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Support For American Heart Association Leads To Century Of Bold Progress

On June 10, 1924, a small group of dedicated physicians gathered at The Drake Hotel in Chicago to establish the American Heart Association. At the time, heart disease was considered a death sentence, there was no treatment, no hope. These founders believed that better understanding of heart disease would lead to treatments and lives saved.

They were right. Now, 100 years later, the American Heart Association has grown from those humble beginnings to become the nation’s oldest and largest voluntary organization dedicated to fighting heart disease and stroke. At nearly 40 million-strong, volunteers, donors, advocates, staff and other supporters from around the world are leading the Association’s mission to be a relentless force for a world of longer, healthier lives.

“As we mark the American Heart Association’s centennial, we recognize monumental accomplishments in the fight against heart disease and stroke,” said Nancy Brown, chief executive officer of the American Heart Association. “Supported by efforts led by the Association, death rates from heart disease have been cut in half in the past 100 years. Deaths from stroke have been cut by a third since the creation of the American Stroke Association in 1998. Our historical timeline of the American Heart Association’s work highlights the accomplishments made since our founding, including spearheading groundbreaking research and advocacy initiatives to fight cardiovascular disease and pioneer life-saving interventions.”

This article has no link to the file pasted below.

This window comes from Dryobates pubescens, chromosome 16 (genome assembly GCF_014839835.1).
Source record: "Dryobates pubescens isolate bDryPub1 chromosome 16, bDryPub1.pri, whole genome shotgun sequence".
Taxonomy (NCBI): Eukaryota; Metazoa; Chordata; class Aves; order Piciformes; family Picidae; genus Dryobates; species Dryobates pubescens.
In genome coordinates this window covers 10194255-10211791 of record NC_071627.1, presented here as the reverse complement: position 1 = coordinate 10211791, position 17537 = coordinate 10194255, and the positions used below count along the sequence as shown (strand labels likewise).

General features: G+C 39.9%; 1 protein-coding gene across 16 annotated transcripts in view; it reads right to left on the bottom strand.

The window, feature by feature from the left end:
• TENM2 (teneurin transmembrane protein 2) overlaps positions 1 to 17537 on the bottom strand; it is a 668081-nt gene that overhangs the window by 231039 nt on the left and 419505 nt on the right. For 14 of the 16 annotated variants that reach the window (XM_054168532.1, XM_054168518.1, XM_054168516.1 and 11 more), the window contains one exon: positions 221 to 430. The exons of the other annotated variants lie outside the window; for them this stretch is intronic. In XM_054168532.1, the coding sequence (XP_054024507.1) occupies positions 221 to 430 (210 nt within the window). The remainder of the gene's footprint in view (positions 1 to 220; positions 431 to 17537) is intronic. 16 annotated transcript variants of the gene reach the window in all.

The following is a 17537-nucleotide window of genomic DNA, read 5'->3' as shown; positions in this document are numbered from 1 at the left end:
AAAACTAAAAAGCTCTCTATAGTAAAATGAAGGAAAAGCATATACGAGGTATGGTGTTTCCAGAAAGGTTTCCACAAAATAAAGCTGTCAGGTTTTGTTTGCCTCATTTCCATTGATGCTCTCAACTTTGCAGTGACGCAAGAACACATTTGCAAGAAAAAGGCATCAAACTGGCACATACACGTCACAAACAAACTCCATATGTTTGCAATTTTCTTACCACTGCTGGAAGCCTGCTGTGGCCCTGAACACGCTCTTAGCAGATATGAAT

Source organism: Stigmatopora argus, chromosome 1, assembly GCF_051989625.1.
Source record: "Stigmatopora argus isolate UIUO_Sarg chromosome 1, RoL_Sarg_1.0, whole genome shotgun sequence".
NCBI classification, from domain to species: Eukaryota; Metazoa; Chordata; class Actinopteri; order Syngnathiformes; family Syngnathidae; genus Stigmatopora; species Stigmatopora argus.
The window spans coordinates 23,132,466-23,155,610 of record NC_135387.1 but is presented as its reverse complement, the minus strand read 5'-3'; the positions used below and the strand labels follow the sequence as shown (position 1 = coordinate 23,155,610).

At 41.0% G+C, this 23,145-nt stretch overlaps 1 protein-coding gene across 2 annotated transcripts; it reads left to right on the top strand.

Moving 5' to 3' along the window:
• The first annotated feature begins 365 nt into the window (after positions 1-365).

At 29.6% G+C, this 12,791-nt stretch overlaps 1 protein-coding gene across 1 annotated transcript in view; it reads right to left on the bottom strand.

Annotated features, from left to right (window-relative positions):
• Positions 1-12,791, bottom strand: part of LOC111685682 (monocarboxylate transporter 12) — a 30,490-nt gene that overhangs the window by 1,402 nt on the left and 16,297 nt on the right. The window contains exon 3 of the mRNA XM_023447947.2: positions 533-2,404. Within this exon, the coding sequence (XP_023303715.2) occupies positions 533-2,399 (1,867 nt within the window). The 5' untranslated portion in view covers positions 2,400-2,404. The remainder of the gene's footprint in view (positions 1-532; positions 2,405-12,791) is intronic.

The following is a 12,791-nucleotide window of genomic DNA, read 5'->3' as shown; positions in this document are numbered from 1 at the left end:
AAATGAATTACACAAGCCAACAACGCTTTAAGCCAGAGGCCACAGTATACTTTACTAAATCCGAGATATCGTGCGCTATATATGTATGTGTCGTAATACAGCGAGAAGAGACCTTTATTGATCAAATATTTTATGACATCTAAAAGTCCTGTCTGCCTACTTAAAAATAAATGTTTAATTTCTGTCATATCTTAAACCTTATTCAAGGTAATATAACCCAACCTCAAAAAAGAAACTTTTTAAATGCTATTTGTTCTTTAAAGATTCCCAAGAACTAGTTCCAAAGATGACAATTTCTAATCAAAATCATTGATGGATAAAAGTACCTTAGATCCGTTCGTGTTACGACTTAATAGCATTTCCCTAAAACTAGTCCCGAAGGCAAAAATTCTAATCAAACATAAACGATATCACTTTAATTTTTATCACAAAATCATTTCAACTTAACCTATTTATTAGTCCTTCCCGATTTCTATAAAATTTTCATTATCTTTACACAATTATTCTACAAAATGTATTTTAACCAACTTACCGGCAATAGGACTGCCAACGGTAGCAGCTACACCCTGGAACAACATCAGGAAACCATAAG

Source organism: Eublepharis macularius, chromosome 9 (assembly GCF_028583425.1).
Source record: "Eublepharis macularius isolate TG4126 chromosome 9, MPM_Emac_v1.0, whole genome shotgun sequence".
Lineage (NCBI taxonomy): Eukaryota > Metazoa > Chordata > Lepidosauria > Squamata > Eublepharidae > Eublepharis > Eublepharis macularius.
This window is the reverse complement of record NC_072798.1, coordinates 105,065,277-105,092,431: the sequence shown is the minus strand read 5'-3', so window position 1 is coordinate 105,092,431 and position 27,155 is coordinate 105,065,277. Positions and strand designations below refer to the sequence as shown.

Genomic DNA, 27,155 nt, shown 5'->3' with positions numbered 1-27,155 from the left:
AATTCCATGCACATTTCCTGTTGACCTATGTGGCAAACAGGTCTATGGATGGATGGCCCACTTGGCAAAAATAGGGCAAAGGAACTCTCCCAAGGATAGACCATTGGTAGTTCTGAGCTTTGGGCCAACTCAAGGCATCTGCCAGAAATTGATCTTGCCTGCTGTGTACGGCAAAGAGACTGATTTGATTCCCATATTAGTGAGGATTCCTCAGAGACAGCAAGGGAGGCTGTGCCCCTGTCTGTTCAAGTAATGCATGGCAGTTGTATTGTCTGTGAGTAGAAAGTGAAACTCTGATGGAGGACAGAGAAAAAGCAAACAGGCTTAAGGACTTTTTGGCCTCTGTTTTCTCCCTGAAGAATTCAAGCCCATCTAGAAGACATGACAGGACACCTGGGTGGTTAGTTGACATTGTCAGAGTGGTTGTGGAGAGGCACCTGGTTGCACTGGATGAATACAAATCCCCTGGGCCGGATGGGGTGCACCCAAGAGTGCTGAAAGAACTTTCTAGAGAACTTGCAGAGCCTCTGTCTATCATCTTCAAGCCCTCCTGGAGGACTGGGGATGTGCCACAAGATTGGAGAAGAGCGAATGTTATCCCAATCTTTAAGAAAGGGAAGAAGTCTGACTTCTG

The achievements of the American Heart Association over the past century have already resulted in more than $5.7 billion invested in cardiovascular scientific research – the largest investment outside of the federal government – made possible by the passion of community-based volunteers, donors and employees. Numerous top cardiovascular and cerebrovascular scientists throughout the world are linked with the American Heart Association as recipients of awards that recognize scientific excellence. Fifteen researchers funded by the Association have won Nobel Prizes, confirming that the American Heart Association is a leader in cardiovascular disease research.

“Reaching the Association’s bold goals is made possible because of like-minded individuals and organizations who share in the vision of better health,” said Marsha Jones, volunteer board chair of the American Heart Association. “Donors have pledged support of their time, talent and funds as Second Century campaign donors, providing the essential resources needed to sustain and expand the Association’s vital programs and initiatives such as Heart Walk, Go Red for Women® and Nation of Lifesavers. We are forever grateful for this support.”

The full list of Second Century donors can be viewed here.

“As heart disease continues to be the leading cause of death worldwide, we realize that our work is not yet finished,” Jones said. “The American Heart Association is encouraging every individual, company, school and community to unite in transforming the future of health – not just for ourselves, but for our loved ones and the places we live, work and play. Today and every day, we have the opportunity to improve health and inspire hope for the future everyone deserves.”

The Association will continue to lead breakthroughs in science and technology, improve health care and advocate for federal, state and local policies to drive healthier lifestyles.

“As we close out our first 100 years and begin the next, our recent report on risk factor trends and economic projections show that our work is more important than ever,” Brown said. “We understand that we can’t achieve our bold goals alone and are deeply grateful to the community for their passion and commitment in supporting our mission. At the American Heart Association, our future is about improving yours.”

The Association is debuting “24 – a short film from the Heart” to commemorate the century of progress. View the film, learn more about accomplishments in the first 100 years of the American Heart Association and find how you can make a difference by participating in the Second Century campaign at heart.org/centennial.

Short URL: https://caninechronicle.com/?p=290030

Posted by on Jun 12 2024. Filed under Current Articles, Featured. You can follow any responses to this entry through the RSS 2.0. Both comments and pings are currently closed.

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